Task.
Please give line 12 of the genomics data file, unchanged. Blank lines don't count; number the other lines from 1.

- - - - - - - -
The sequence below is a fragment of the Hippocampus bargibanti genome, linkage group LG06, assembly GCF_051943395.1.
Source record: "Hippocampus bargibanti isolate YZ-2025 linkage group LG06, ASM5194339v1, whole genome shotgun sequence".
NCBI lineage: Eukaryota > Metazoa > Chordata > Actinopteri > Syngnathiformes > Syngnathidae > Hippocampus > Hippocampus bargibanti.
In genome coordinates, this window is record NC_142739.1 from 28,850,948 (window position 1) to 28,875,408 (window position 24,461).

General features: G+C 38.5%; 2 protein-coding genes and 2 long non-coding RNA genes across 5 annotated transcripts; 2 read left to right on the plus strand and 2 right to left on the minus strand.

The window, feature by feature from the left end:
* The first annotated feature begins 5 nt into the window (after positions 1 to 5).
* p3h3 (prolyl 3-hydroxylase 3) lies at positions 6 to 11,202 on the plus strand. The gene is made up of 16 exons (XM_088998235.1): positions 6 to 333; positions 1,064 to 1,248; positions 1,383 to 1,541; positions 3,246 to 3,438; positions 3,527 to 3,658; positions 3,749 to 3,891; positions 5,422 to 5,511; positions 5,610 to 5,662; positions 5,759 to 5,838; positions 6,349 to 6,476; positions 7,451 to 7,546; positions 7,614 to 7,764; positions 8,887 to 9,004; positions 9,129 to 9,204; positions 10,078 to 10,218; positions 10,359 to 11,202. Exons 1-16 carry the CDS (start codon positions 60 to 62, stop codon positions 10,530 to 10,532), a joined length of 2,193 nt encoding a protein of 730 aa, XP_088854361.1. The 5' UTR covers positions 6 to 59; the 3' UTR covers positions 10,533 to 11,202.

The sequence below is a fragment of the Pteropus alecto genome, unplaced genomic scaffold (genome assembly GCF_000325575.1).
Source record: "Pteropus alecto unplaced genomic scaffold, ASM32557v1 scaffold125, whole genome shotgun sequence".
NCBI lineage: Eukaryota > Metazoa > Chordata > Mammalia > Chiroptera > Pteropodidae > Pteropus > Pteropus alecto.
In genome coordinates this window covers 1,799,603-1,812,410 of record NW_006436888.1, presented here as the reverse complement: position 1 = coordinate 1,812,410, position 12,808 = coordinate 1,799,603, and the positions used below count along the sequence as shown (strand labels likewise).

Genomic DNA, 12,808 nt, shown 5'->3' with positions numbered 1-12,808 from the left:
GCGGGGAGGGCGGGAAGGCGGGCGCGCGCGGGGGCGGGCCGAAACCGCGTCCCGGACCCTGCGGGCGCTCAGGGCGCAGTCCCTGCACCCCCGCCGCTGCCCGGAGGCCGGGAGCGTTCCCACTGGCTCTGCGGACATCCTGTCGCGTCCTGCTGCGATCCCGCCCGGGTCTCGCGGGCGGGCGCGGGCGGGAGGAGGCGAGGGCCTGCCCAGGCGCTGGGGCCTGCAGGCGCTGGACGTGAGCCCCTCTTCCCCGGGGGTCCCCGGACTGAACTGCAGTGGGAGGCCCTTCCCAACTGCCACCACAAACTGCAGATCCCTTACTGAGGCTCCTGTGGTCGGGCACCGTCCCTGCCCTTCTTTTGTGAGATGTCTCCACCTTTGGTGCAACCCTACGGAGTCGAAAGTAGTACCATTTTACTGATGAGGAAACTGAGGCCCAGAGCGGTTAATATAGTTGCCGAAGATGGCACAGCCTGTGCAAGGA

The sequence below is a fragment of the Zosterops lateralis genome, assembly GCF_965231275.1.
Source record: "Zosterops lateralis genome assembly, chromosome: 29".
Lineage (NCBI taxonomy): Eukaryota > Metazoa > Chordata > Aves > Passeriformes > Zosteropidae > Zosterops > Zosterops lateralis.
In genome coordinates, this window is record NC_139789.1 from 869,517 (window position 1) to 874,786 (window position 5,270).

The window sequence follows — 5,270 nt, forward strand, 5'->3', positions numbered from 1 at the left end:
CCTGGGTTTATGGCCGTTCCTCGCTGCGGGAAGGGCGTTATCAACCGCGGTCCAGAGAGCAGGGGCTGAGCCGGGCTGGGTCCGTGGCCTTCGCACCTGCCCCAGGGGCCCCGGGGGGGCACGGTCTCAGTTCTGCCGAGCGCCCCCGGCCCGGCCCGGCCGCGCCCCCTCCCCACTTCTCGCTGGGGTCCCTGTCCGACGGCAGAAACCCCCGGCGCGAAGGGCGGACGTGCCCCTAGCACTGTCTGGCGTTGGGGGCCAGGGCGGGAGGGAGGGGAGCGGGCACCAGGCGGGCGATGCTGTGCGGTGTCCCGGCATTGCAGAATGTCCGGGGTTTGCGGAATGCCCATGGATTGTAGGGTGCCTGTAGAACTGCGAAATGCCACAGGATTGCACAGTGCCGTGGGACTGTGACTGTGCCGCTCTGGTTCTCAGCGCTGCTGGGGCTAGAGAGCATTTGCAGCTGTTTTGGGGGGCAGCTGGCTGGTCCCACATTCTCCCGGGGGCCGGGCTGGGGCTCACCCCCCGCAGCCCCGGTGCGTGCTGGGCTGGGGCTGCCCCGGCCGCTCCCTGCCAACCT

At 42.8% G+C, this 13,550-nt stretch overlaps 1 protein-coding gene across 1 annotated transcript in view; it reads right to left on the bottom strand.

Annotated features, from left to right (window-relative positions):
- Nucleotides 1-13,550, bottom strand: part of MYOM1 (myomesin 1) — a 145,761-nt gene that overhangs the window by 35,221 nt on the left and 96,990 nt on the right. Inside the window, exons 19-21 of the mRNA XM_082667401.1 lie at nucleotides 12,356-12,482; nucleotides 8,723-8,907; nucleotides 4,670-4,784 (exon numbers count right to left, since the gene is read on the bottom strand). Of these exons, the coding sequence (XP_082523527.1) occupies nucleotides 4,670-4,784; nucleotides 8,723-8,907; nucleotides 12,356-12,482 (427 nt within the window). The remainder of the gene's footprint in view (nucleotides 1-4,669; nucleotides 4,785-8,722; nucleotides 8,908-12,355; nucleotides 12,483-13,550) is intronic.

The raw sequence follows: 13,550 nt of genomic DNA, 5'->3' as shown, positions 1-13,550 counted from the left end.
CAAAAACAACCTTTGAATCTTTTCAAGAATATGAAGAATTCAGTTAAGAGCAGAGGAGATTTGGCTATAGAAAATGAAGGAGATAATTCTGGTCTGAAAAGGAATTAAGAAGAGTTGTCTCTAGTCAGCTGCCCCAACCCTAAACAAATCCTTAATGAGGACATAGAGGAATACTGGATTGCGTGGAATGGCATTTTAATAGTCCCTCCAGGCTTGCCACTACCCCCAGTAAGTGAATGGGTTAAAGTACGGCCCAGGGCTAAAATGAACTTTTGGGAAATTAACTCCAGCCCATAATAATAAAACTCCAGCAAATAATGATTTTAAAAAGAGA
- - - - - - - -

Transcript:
In genome coordinates this window covers 1,799,603-1,812,410 of record NW_006436888.1, presented here as the reverse complement: position 1 = coordinate 1,812,410, position 12,808 = coordinate 1,799,603, and the positions used below count along the sequence as shown (strand labels likewise).